Customer success teams in the SaaS industry are becoming more and more data-driven. Ask any team leader which customer is happiest with your product and they’ll sprout off figures that prove their answer. How do they choose what they track though? Why those things? Why focus on numbers at all?
Why? It’s simple: Numbers don’t lie--but they can deceive if you’re not careful about what you’re looking at.
Startups often face the difficult decision of when to launch a customer success team. It’s a hot topic. Do you wait until later down the line when you have a ton of customers, or do you establish the team early on to get ahead? In order to decide what’s right for your team, you have to think about what you want customer success to accomplish.
So what is “customer success”exactly? I keep going back to a definition by Lincoln Murphy, a customer success and growth thought leader.
“Customer Success – a proactive, holistic, and organization-level approach that leverages technology and real-enough-time visibility into customer health (not just usage data, but any contextual inputs) to ensure your customers – including those who directly use (users, administrators, etc.) and those who benefit from the use of your product – continually and increasingly receive value from your product over the course of their lifetime as a customer.” - Sixteen Ventures
When many teams starting out with data collection think about tracking data, there’s this underlying assumption that the information they pull is going to make sense right away- that once data begins being collected the answers will simply present themselves.
While it may be true that collecting key information from your first few customers is important, customer insights takes time. What you start looking for will change as you scale your product and team.
If the overall goal of customer success is to track customer health and predict churn, what data will help you get there? Where do you start?
We started our team by looking at what we want it to accomplish. What was our goal? Customer success at Help has found that it makes sense to start looking at our data in two categories: Customer Identity and User Behavior.
Our Customer Success Manager tracks the following:
Who is our customer? We wrote about how it’s possible to gauge the customer identity before you really have customers, but now you have the data. Now you have the chance to pinpoint who they are.
Note: knowing who your customer is is hugely important, especially understanding where your quickest successes are coming from in the early days. Don’t allow yourself to be pigeonholed by those early indicators, your ideal customer will change over time.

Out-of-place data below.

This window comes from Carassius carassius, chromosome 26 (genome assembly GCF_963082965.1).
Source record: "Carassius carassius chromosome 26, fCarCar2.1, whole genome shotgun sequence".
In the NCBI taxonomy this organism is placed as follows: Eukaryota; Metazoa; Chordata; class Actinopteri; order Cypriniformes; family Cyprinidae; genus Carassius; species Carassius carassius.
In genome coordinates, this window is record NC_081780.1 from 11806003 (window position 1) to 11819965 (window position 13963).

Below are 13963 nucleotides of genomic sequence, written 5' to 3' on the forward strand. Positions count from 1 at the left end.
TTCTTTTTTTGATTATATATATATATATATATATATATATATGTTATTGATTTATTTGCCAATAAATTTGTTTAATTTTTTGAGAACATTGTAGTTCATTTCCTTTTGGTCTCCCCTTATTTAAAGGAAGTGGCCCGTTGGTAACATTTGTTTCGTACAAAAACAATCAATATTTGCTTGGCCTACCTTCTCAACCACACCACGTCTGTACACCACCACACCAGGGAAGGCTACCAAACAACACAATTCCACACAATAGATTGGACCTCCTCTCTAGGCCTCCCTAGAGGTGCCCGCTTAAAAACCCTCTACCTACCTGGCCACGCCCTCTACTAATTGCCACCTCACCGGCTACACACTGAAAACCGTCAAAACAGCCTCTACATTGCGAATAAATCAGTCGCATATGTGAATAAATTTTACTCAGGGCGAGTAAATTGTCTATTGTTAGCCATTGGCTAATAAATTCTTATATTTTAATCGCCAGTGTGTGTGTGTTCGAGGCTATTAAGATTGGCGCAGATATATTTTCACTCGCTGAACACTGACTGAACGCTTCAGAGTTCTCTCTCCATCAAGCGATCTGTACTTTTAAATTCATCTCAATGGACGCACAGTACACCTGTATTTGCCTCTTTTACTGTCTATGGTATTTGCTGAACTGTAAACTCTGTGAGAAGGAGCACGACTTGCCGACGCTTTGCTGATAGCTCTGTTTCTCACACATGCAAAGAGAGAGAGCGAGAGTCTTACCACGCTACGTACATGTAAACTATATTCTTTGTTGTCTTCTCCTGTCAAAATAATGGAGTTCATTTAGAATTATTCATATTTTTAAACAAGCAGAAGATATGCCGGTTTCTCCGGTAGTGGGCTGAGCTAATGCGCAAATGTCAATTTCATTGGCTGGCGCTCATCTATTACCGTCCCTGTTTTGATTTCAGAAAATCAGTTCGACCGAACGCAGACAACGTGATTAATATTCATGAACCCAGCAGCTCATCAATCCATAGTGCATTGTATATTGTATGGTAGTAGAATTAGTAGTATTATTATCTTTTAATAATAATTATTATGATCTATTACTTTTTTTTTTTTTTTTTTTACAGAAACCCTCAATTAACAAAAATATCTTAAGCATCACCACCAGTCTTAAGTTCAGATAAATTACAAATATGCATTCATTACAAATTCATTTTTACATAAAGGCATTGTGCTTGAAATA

User behavior is probably the most complicated (but important) thing to track. Why? Because each customer uses the product differently.
When teams develop a product, there will always be underlying assumptions about how users end up using it. Once customers begin to truly dive into your product, they often use it in novel ways that the team never expected. They might make more use of a feature that your team didn’t think was too important, or they might never use a feature that your team thought would be really valuable for users.
We ran into this with our “home screen”. We thought that having a home screen when users first logged in to Chat would be really helpful. It provides some helpful shortcuts and instructions that we believed our customers would benefit from. In reality, it just isn’t something that our customers really use.
The result? We adjusted our product, so that when users now log in, they are taken to either the real time dashboard or to the chat tab- where the real action happens.
Our team tracks certain customer actions that help us determine engagement and different use cases. This list will look very different depending on your product (helpdesks would focus more on ticket engagement), but these are the actions that we at Help find the most valuable.
Whether you’re a team of one just starting out, or a larger team with a high ticket volume and a more structured workflow, knowing what to track can help you determine value early on. From staffing needs to product growth, numbers matter.
You have to start somewhere. We track the following to prepare for growth and provide value to our customers and team.
Overall what you track and focus on is hugely dependent on what your goals are. If you’re new to using customer data like this then start by picking three things you think are important and beginning to track them. Over time you may add new data, subtract old data, and change how you look at things but taking the step to focus on certain behaviors is a great start to building a data driven customer success culture.
Is your team just starting out? What do you measure?